The New York Times on Biggest Tech Failures and Successes of 2016
by Brian X. Chen
From the Times:
If you love technology, it may be time for a group hug: This year has been rough for consumer technology.
From exploding smartphones and hoverboards to the proliferation of fake news on social media, many of our tech hardware, software and web products suffered embarrassing failures. Behemoths like Google, Facebook and Samsung Electronics were on the firing line as a result.
Yet the year was not entirely bleak. There were major strides in several areas of consumer tech, including Wi-Fi, virtual reality and encryption.
McKinsey: The Four Pillars of Distinctive Customer Journeys
Customer journey mapping is a critical part of marketing planning and getting the most from your CRM, marketing automation and opportunity-generation efforts. Here’s McKinsey’s take on the important four pillars to consider.
Are Your Marketing Campaigns Performing?
So many campaigns, so little time. Marketing automation platforms make it easier than ever to launch multiple campaigns, but are you getting the marketing campaign
performance and results you expected? In my discussions with many CMOs, the answer is simply “no.”
So what’s going on? In the rush to make more contact more times with more members of your target audience, more touches do not necessarily translate into more responses. What to do? It’s worth going back over your persona definitions, customer journey maps, content strategy, and list of content assets. Do they line up? Are you carrying through in content what you’ve defined in the customer journey map? And what about sales? What about the content they’re creating? A recent study revealed that sales is using more content they create themselves than the content marketing is creating for them, 40% vs. 30%, respectively (Docurated, “State of Sales Enablement”). That’s a lot of wasted content, not to mention time and effort, on both sides.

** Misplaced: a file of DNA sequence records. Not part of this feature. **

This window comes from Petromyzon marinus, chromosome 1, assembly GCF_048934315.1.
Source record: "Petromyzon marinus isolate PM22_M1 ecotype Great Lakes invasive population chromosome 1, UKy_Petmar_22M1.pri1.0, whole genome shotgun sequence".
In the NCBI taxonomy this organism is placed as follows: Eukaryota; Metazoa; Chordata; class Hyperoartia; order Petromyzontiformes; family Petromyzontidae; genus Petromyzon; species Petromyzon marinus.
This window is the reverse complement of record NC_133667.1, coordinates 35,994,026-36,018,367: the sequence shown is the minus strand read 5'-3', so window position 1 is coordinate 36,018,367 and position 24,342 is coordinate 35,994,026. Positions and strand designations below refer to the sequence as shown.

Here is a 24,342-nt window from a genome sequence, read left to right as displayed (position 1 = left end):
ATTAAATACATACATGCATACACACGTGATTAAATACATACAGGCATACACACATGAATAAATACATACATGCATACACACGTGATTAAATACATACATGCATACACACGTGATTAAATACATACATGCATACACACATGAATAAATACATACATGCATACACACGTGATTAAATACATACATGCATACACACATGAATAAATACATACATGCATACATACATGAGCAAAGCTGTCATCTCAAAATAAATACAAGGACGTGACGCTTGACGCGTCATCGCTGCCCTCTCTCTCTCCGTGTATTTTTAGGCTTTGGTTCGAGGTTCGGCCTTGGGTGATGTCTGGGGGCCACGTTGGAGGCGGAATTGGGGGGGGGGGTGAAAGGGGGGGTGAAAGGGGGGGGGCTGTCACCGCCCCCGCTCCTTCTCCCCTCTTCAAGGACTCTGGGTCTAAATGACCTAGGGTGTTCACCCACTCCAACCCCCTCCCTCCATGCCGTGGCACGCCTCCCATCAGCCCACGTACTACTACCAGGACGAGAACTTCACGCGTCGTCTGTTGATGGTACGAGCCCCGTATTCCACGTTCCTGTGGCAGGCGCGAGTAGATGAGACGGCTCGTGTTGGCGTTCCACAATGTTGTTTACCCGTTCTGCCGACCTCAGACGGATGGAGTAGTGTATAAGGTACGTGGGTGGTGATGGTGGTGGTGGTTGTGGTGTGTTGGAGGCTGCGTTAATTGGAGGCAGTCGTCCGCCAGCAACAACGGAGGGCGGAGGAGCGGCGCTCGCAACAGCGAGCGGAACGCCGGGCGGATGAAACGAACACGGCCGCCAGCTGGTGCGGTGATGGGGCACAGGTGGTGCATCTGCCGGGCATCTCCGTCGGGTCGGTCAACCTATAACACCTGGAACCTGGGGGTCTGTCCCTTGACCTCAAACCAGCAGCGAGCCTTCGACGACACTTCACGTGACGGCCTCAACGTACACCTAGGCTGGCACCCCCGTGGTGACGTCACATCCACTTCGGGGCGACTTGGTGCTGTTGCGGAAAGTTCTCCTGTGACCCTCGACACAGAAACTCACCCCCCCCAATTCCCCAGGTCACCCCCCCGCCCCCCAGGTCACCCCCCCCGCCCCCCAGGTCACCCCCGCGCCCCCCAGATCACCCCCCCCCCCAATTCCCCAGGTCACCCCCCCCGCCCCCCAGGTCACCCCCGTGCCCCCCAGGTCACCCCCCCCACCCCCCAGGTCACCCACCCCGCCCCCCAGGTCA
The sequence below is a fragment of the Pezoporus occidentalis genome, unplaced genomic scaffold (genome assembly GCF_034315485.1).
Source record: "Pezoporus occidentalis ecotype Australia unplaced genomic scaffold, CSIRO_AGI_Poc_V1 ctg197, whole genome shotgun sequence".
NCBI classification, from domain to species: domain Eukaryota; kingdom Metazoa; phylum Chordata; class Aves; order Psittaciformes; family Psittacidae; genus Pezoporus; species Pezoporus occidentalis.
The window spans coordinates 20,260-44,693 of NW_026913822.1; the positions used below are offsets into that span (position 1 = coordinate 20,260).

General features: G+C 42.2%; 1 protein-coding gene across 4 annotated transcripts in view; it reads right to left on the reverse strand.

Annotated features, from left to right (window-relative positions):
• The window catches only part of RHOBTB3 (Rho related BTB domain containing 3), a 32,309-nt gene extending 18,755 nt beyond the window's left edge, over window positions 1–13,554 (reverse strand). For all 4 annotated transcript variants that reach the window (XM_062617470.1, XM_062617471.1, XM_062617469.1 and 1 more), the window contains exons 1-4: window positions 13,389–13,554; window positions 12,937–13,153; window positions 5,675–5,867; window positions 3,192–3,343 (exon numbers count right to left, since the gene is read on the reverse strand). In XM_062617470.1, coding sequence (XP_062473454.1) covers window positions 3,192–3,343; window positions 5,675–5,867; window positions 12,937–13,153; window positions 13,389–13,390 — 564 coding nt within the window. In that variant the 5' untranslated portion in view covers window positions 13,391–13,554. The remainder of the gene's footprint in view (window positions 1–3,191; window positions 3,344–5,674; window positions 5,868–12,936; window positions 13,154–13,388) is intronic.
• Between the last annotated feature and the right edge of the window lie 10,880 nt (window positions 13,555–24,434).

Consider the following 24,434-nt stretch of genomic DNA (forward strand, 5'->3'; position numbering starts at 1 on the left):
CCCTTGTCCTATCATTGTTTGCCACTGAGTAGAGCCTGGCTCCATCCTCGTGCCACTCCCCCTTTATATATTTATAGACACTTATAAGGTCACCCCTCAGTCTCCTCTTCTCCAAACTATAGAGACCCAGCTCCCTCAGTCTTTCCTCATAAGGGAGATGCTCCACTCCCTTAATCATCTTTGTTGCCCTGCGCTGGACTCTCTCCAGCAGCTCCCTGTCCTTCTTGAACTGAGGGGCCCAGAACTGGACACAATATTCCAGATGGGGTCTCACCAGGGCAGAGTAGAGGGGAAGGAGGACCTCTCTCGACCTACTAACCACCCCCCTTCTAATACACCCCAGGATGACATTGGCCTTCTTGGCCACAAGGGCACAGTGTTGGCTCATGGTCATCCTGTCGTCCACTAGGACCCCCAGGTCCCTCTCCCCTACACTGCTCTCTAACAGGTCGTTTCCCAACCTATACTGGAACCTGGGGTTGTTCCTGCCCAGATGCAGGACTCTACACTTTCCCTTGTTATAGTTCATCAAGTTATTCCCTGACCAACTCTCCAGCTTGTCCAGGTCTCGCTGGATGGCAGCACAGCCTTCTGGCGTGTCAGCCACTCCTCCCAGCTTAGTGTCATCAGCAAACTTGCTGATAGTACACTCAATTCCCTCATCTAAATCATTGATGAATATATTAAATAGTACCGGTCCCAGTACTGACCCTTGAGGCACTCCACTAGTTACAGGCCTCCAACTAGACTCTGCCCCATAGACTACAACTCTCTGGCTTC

The potential performance and results uplift from scrubbing your personas, maps and content is significant. Haven’t done this in the first place? You gotta start somewhere, as the saying goes.
We’ve found that good old workshops help achieve the results you need in a few days, including better alignment with sales. Want to learn more? We can help.
Bringing Sexy (Marketing) Back to Marketing Automation
Marketing automation holds a lot of tantalizing potential; every marketer now knows that. You can expect results that include significant improvements in qualified leads and conversions to sales, as well as better customer retention, and increased ability to identify and capitalize on new opportunities from existing customers.
Many marketing leaders, however, are discovering that the implementation of marketing technology doesn’t solve all their problems. That’s because marketing automation is a platform, not a strategy. And it’s anything but turnkey.